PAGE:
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July 06, 2007
March 27, 2007
  • Passwordsafe As I posted here and here, security is more than using a simple password. More than anything though, having a simple short password is like going out of town for a week with your front door unlocked. You may end up not being robbed but it is simply luck and sheer statistical odds your house was not broken into. Of course the opposite is also true, even if you have the best lock in the world, someone could decide to drive a bulldozer through your wall. In other words, while any account you have is likely to be cracked by a determined hacker, why make it a 5 second job?

    To that end, check out this article I found via the splendid Lifehacker: How I'd Crack Your Weak Passwords. Within it, you will find a great explanation regarding the cracking process and tips about password security. Among the gems you will see the following stats:

    Mar 27, 2007 at 11:29 PM in Security
March 03, 2007
  • SnoopstickI previously posted about the dangers of thinking portable applications and difficult passwords provide security when on vacation or using a machine that you do not completely control/ trust. The SnoopStick provides a $60 example of why you should not access anything from an uncontrolled machine and not expect that your keystrokes, screens and network traffic is being recorded. This is just one of many items that can record everything you do for as little as free.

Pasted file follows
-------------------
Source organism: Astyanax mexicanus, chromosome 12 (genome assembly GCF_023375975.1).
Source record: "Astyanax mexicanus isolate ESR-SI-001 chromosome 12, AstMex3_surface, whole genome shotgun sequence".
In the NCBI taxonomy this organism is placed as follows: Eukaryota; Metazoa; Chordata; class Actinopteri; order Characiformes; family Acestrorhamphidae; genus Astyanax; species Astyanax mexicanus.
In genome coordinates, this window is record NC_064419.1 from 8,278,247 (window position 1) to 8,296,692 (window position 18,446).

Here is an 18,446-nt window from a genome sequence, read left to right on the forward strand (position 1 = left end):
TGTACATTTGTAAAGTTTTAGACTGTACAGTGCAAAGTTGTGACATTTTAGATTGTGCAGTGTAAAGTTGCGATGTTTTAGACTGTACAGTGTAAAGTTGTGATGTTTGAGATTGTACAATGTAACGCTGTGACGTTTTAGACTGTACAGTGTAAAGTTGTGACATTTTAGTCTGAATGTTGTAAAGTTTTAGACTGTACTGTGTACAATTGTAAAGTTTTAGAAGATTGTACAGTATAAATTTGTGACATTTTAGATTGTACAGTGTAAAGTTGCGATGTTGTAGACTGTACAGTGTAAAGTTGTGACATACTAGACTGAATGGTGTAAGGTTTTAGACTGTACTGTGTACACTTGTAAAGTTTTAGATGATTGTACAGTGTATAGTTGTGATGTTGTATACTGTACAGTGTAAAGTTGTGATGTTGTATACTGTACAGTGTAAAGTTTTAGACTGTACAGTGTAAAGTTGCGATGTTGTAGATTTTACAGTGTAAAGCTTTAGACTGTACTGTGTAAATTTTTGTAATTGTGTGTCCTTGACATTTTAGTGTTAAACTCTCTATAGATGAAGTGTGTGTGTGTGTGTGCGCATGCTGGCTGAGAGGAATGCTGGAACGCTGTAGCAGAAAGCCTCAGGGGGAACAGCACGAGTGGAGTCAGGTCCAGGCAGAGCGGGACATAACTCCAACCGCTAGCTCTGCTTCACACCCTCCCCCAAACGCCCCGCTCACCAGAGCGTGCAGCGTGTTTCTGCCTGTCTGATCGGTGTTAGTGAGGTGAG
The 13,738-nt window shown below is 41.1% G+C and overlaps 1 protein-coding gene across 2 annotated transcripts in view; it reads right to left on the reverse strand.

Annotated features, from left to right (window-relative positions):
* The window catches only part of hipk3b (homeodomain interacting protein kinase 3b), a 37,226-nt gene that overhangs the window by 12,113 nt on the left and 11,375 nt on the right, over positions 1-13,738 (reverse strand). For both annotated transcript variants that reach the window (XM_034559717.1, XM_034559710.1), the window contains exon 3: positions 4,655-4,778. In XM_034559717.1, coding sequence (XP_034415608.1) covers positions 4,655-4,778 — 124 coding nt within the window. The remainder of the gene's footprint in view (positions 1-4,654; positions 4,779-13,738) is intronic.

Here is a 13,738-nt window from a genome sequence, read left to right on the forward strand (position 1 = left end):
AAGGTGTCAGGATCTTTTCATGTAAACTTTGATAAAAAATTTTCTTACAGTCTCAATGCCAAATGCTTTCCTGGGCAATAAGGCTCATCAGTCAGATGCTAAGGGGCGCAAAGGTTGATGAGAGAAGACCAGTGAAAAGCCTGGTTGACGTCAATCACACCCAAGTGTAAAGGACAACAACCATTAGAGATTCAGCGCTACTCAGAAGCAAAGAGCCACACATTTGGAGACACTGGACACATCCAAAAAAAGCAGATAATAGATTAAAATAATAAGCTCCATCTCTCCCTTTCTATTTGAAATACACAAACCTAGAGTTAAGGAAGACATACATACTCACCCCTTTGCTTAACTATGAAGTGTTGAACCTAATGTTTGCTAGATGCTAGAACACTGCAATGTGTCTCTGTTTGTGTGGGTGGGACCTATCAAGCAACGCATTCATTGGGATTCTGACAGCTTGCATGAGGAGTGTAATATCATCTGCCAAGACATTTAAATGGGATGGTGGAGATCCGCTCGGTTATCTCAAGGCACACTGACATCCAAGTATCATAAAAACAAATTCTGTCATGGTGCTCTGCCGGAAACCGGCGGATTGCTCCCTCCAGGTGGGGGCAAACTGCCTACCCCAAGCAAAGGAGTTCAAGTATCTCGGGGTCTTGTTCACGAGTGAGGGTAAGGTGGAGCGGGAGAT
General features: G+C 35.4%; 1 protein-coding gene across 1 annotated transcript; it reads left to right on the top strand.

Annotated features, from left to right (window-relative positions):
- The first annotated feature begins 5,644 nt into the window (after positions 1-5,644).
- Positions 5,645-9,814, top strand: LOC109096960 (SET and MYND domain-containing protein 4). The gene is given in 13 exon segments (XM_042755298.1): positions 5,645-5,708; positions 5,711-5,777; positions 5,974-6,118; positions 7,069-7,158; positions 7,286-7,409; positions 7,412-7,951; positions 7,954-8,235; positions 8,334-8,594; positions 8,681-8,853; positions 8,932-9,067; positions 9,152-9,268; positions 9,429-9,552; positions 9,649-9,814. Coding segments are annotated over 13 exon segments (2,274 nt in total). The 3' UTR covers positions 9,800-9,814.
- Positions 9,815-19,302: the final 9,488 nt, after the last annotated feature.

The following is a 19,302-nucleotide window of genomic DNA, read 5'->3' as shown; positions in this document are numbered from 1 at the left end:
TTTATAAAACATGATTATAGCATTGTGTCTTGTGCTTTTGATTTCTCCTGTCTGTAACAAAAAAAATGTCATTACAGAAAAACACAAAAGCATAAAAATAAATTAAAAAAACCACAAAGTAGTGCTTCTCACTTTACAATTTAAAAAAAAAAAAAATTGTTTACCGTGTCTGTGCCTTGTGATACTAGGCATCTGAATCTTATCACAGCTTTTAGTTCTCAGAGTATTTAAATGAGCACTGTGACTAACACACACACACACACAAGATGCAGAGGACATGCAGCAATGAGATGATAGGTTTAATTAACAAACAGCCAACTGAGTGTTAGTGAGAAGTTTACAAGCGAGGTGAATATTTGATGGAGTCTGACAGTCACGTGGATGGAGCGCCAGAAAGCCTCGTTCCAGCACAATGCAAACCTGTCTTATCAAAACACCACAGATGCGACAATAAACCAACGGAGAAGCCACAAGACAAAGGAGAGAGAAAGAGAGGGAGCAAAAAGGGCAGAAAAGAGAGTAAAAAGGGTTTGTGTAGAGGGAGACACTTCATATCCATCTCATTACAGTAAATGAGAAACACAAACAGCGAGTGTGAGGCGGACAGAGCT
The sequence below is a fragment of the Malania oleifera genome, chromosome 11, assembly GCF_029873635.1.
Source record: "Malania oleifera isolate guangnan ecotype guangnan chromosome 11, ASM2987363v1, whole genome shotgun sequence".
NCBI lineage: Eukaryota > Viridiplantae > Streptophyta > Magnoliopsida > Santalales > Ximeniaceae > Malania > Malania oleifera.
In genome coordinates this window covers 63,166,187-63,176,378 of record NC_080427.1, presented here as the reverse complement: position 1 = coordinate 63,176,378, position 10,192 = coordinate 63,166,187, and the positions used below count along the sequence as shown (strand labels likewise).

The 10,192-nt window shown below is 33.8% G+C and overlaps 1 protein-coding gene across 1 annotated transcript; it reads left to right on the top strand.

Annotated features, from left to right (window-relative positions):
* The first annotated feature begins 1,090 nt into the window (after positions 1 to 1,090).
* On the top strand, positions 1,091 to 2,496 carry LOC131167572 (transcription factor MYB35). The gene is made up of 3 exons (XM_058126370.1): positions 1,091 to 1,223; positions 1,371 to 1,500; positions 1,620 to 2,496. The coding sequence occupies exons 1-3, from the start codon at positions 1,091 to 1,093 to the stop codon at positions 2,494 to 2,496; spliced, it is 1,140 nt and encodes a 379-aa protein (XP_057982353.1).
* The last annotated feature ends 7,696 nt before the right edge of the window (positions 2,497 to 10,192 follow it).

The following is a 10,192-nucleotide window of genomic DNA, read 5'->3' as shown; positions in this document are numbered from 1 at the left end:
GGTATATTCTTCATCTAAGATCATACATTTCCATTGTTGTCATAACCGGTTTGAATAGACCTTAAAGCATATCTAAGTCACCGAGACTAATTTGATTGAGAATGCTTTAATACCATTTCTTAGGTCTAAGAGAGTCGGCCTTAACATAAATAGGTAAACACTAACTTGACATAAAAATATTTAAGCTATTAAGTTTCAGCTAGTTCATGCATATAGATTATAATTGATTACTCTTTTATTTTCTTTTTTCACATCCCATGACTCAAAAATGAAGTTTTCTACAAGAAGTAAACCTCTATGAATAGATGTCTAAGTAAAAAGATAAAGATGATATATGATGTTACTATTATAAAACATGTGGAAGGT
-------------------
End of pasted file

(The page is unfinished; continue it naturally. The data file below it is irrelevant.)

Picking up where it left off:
Again, unless you are loading up your own operating system, using your own laptop, with a connection that is either encrypted or sufficiently secured, then you are not safe. All those portable applications and long passwords do is leave a longer string of information to record and pass on to the bad guys.

    Mar 3, 2007 at 09:54 PM in Security, Take Notice
December 15, 2006
  • Password strength is definitely important. Obviously, if you use a dictionary based password like MyPassword, you are not going to get much protection. However, more and more people are starting to use strong passwords and take other measures such as running applications from a thumb drive. All of these seem to provide people with a sense of protection and in many cases they do. But how many times have you seen people on vacation in Internet cafe's or business centers, typing away to friends at home, checking accounts and whatever else? I have seen this often and it is reasonable to expect that there are times when you have to (or just want to) check in. But who owns the computer? Can they be trusted? Can others who have access to the computer be trusted?

    Dec 15, 2006 at 02:44 PM in Security, Take Notice